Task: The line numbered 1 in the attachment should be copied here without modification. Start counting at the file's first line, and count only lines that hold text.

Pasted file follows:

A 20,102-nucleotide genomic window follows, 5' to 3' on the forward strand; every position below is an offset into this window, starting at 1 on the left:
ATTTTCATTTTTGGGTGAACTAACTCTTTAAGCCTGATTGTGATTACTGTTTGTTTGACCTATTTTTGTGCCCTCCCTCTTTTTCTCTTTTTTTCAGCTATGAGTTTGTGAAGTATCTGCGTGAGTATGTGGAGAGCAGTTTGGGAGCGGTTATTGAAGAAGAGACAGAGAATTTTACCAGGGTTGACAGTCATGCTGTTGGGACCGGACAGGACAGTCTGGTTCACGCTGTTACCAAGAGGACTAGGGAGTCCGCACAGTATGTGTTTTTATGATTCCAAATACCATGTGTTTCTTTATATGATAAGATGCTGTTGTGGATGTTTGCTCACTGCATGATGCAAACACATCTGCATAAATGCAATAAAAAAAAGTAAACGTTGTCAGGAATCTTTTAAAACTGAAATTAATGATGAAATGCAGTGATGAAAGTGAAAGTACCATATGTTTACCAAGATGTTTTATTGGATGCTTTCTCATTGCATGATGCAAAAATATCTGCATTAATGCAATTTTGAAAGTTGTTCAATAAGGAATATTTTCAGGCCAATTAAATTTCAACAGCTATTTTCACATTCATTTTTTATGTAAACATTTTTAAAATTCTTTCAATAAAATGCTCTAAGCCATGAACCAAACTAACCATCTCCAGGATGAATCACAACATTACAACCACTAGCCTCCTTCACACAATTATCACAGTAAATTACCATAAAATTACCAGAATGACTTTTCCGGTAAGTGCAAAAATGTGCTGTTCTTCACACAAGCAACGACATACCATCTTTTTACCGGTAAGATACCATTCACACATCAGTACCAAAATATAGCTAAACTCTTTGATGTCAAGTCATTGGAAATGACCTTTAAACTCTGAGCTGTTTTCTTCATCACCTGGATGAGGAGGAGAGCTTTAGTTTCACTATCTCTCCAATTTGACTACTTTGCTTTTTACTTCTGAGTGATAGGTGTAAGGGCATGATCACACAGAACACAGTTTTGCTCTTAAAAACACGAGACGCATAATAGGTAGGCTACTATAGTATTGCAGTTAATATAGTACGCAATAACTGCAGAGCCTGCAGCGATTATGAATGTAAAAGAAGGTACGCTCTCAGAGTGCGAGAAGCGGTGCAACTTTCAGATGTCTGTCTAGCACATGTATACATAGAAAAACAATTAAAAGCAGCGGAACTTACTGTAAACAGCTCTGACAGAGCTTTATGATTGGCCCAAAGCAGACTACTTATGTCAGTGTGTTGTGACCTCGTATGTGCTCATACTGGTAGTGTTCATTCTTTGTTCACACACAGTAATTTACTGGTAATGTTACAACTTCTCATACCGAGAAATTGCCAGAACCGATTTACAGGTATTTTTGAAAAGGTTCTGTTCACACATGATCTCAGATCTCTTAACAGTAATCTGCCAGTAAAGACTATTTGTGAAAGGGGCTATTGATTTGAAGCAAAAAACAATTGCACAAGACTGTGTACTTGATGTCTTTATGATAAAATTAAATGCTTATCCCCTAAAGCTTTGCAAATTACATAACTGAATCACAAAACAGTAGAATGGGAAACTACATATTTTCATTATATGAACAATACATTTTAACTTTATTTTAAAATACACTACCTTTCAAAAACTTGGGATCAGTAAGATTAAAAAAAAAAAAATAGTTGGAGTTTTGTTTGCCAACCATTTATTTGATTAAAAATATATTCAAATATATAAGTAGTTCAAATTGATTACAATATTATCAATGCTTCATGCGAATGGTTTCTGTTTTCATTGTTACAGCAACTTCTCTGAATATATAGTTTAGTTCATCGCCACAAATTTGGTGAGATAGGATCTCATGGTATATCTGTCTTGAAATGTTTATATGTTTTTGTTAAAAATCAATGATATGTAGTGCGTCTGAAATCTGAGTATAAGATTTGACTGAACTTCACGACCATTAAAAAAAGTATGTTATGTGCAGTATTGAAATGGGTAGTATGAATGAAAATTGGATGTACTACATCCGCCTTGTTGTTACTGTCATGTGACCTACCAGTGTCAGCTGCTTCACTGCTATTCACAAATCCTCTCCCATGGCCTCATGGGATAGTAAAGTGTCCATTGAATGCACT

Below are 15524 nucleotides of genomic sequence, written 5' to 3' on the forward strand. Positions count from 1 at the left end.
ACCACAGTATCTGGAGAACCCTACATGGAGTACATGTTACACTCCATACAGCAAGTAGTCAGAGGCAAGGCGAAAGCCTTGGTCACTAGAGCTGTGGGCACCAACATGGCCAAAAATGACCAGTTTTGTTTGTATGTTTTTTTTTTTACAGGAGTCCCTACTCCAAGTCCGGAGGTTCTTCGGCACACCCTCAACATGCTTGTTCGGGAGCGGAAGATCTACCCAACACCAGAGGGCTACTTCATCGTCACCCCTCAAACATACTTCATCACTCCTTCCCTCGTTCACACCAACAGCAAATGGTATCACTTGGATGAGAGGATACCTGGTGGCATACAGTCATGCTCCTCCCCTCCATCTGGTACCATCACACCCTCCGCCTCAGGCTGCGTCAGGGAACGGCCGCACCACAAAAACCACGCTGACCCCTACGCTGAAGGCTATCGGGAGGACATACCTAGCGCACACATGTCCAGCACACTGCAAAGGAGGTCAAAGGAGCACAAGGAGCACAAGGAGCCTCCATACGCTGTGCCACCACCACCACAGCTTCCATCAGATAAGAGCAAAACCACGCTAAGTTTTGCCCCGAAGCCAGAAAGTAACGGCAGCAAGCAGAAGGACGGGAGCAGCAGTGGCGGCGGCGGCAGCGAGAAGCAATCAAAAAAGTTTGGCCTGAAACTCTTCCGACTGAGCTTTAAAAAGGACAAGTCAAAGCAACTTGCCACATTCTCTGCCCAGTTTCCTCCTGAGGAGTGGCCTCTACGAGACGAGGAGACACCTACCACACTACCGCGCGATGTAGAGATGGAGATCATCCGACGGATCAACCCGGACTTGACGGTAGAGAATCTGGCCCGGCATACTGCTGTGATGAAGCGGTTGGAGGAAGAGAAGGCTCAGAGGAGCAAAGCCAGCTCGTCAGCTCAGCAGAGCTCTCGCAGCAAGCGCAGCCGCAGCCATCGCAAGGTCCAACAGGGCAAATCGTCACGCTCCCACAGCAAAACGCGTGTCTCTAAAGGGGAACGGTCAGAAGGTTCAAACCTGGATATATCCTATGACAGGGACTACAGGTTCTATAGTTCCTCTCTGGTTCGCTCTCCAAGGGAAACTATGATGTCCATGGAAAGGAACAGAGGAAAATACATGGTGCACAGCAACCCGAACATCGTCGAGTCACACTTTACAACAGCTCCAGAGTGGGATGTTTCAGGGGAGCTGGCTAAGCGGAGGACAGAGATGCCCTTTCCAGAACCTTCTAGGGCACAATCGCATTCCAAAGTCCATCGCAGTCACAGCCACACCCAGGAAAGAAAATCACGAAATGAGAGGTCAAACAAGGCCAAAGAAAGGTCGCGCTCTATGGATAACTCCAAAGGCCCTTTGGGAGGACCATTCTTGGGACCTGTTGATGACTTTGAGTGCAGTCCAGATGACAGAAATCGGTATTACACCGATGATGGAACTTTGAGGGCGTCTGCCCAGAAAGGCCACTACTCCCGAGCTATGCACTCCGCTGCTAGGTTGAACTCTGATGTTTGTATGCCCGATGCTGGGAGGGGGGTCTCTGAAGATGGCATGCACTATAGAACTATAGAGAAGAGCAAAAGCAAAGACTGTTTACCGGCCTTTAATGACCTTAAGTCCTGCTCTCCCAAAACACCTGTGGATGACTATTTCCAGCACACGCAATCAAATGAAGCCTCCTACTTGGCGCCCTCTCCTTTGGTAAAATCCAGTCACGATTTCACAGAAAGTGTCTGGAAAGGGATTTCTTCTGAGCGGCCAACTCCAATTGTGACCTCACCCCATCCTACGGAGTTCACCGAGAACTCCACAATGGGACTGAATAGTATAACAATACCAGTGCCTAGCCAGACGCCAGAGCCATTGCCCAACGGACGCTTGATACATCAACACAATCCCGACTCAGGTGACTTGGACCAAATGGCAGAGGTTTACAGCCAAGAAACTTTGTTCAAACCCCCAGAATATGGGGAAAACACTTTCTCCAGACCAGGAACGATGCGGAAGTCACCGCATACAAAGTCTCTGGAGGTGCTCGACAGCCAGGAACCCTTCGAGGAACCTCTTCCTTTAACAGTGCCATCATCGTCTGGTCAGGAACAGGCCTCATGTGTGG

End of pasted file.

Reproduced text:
A 20,102-nucleotide genomic window follows, 5' to 3' on the forward strand; every position below is an offset into this window, starting at 1 on the left: